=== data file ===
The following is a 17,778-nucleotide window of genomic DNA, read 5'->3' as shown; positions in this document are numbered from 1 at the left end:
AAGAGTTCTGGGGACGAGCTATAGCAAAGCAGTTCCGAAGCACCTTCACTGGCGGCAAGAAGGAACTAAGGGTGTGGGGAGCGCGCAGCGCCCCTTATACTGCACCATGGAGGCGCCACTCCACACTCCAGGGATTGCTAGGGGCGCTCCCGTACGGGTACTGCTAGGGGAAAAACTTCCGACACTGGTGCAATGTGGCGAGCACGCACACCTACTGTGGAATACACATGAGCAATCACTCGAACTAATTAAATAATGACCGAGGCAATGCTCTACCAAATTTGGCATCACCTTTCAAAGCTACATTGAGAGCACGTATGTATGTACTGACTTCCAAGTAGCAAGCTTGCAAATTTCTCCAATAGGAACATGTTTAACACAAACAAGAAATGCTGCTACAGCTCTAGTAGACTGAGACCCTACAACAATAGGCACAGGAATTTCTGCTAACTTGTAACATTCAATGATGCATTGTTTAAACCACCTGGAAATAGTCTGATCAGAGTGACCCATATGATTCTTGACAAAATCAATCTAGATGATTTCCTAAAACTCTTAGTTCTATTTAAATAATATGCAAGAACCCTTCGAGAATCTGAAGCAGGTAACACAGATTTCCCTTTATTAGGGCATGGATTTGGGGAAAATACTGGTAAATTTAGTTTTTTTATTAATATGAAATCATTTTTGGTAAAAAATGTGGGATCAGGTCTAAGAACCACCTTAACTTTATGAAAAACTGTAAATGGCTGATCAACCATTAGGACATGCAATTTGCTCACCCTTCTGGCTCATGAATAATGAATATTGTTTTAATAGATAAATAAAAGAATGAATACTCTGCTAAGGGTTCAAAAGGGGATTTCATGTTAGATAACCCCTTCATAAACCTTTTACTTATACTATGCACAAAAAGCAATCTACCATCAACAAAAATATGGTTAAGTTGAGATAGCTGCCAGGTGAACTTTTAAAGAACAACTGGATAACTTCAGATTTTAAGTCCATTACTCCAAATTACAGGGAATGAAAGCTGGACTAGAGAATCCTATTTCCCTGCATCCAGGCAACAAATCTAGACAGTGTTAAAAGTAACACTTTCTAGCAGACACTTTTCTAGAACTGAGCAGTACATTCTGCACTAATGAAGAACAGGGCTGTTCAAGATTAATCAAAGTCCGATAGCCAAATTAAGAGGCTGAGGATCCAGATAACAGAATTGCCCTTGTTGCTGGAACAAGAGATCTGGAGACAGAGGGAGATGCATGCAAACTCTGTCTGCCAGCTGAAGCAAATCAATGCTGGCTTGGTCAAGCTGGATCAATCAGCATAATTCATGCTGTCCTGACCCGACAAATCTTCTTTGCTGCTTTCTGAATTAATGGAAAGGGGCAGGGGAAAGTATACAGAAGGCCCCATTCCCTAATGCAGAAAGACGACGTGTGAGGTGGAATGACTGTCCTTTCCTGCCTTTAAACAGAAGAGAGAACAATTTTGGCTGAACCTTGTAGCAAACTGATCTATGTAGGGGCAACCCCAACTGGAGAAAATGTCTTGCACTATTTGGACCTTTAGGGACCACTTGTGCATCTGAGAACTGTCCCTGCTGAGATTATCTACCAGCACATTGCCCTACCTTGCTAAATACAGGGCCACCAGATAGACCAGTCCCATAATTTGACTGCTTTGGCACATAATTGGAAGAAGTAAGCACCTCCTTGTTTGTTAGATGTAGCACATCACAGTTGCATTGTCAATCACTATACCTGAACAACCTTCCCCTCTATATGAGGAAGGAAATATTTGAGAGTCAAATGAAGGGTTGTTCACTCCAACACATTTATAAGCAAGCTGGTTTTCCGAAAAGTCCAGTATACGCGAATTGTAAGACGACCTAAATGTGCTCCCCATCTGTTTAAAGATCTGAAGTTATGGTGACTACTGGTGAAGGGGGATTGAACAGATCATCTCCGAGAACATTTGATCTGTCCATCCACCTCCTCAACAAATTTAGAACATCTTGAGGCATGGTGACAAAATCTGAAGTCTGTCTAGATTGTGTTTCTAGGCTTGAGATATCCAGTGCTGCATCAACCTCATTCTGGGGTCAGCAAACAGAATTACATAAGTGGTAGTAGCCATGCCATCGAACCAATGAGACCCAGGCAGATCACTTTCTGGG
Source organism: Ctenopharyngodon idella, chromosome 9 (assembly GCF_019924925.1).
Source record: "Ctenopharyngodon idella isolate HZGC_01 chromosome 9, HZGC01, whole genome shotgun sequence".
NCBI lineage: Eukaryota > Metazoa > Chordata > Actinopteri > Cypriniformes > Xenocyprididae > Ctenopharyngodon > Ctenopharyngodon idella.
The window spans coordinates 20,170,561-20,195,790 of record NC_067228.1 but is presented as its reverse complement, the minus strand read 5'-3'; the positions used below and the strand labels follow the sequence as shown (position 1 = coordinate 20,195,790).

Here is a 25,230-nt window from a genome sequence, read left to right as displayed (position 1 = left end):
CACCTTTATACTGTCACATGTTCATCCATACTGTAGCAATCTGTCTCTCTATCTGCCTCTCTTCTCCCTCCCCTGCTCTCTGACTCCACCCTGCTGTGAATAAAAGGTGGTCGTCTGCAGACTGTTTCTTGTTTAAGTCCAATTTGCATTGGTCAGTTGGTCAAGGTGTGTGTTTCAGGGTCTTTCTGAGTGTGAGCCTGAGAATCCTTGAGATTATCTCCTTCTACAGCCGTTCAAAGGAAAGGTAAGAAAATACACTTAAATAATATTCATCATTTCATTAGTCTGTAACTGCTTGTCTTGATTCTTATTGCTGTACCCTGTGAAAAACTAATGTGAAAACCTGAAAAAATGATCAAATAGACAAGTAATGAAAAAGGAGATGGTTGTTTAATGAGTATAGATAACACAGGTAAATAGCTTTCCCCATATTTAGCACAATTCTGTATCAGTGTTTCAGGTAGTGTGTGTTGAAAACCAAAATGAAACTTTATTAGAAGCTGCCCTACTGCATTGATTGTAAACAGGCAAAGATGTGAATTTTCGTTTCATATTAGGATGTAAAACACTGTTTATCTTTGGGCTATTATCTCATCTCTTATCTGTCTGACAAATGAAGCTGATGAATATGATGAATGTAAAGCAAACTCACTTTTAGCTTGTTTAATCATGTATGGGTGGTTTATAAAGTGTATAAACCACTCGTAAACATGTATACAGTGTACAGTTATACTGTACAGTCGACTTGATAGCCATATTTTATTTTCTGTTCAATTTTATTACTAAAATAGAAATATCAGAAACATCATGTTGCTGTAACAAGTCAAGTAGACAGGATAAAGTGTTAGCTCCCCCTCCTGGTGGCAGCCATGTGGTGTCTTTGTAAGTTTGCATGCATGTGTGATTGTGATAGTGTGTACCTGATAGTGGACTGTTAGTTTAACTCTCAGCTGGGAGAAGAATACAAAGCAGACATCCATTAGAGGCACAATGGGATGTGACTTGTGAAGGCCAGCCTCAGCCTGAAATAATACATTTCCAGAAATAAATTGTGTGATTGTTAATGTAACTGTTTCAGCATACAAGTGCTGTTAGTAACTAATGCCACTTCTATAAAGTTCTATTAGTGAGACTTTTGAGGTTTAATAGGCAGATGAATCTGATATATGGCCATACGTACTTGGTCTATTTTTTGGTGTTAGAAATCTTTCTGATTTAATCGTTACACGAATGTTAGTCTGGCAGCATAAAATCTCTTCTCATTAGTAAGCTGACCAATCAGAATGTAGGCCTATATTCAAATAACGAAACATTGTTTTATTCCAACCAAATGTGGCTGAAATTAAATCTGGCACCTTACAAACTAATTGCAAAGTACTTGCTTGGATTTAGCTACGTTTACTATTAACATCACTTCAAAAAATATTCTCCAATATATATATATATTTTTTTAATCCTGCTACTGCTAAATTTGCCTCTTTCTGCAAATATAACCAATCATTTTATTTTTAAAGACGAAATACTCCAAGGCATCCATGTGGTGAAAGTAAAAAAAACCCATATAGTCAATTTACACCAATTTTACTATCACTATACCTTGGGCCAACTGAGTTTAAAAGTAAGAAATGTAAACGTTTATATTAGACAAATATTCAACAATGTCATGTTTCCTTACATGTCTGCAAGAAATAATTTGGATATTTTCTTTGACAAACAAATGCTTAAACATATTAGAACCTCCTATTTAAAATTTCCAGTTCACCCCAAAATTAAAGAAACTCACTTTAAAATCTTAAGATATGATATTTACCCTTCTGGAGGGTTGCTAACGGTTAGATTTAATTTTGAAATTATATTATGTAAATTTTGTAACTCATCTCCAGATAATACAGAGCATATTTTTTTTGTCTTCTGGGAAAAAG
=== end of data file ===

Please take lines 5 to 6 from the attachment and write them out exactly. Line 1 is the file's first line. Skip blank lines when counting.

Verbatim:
NCBI lineage: Eukaryota > Metazoa > Chordata > Actinopteri > Cypriniformes > Xenocyprididae > Ctenopharyngodon > Ctenopharyngodon idella.
The window spans coordinates 20,170,561-20,195,790 of record NC_067228.1 but is presented as its reverse complement, the minus strand read 5'-3'; the positions used below and the strand labels follow the sequence as shown (position 1 = coordinate 20,195,790).